When people get obsessed or curious about someone, they can do things that they would not be able to do it without being afraid of being judge by others or by themselves. Those individuals can make them change radically and leave a profound effect on them. In the short stories “Bartleby The Scrivener” by Herman Melville and “The Bridegroom” by Ha Jin, we are presented to two narrators who came across to a peculiar person, an outlier who would become close to each narrator. Each peculiar individual would be presented in the beginning of each story as the ideal person, but soon the perfect view of them decay. Eventually the narrators are force to deal with the problem of helping a person that is only giving them problems, problems that gradually increase as the stories go, but the curiosity that each narrator has towards the peculiar individual stops them from leaving them. Even though the narrators are willing to help in any way they can, they eventually realized that there is nothing that they can do in order to change the way those outliers are, leaving them at the end. In the two stories, the authors tell us how the narrators did not want to stay away from those peculiar individuals because they portrayed how the narrators wanted to be but could not.
In the story of “Bartleby” by Herman Melville, a lawyer introduces us to Bartleby. Due to the increase of the lawyer business, he is forced to hire one more person. This is when Bartleby first appears in the story. A scrivener who was described as a respectful, well dressed, and incurable forlorn. The scrivener performs an incredible amount of work leaving the lawyer impressed, but this image of a perfect employee starts to change when Bartleby refuses to revise his work in one of the most peaceful way by saying “I would prefer not to” leaving the lawyer shocked about the scriveners refusal (Melville 10-11). In this scene, we see how someone can appear to be the perfect employee. Bartleby was well presented and did a great work, but the way he refused to do a part of his job and how the narrator allowed Bartleby to get away with his refusal can only say that in a way the narrator was curious about him. The lawyer himself was unable to answer in the way Bartleby did nor he could act like Bartleby because of his work and social status.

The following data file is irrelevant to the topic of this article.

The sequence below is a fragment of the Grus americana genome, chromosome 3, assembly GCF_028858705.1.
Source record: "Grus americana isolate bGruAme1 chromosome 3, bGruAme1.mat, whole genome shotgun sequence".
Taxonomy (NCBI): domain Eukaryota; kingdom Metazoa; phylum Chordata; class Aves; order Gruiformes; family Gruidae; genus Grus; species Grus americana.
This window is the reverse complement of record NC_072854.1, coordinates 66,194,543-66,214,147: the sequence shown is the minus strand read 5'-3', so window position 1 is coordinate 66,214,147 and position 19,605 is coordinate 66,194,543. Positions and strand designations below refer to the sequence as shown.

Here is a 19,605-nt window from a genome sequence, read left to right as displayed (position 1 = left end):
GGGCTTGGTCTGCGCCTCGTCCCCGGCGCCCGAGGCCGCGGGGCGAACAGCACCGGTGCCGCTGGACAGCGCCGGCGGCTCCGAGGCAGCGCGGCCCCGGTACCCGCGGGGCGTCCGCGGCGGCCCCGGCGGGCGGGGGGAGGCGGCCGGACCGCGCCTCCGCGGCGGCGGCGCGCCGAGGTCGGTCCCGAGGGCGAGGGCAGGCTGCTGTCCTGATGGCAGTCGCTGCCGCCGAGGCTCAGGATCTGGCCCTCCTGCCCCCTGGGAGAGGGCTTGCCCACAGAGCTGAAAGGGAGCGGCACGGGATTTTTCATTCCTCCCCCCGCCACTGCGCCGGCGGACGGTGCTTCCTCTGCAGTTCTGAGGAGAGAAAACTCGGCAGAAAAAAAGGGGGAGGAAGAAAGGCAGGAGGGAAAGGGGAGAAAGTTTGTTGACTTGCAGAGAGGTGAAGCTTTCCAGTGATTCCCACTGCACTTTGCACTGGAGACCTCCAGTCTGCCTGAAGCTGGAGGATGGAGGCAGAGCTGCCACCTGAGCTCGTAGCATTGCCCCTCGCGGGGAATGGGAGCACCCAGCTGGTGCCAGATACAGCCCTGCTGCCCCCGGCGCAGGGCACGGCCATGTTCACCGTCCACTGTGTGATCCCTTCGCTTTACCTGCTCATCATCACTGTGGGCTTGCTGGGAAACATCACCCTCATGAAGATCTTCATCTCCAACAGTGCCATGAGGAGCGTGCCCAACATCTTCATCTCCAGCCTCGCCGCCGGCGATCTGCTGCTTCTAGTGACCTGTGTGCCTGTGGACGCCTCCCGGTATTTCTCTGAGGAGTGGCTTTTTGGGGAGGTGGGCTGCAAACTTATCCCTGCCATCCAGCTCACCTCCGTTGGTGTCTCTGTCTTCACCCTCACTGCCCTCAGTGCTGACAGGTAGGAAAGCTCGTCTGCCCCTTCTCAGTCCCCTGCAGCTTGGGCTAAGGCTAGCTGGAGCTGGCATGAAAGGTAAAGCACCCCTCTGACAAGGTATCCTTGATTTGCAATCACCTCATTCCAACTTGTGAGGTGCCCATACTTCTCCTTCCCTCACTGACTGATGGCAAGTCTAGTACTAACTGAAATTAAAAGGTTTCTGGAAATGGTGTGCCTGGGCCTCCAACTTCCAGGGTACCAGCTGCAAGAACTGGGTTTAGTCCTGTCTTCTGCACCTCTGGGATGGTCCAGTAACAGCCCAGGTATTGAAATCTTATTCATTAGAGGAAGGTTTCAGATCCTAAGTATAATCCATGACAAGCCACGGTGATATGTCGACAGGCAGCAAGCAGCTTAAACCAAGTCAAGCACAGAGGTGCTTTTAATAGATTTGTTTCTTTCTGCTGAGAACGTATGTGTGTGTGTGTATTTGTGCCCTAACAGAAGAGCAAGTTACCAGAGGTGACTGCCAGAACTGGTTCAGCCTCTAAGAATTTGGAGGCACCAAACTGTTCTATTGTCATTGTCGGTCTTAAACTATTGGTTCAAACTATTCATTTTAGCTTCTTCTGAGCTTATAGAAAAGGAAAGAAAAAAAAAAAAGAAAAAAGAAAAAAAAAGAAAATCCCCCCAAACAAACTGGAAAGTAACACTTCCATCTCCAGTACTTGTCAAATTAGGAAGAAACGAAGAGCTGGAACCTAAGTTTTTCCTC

From the beginning the author starts by presenting the lawyer. He is not ambitious. at all neither he likes to work hard. As the lawyer says in the beginning of the story, “I am a man who, from his youth upwards, has been filled with a profound conviction that the easiest way of life is the best” (5). This can explain why the lawyer did not get rid of Bartleby at the moment he started to refuse to do a part of his job. The way Bartleby behaved attracted the lawyer’s attention because he wished that he could be like Bartleby; do what he wanted and refused if he was asked to do a task. He grew up with the believe of the best life was to have an easy one, and surely Bartleby was having that kind of life. Furthermore, Bartleby had nothing to lose when he decided not to do any work at all. If the lawyer decided to behave like Bartleby, everything he had achieve could be lost. The lawyer surely was jealous of Bartleby and this made him keep the scrivener because at least he could witness what he wanted to do but could not.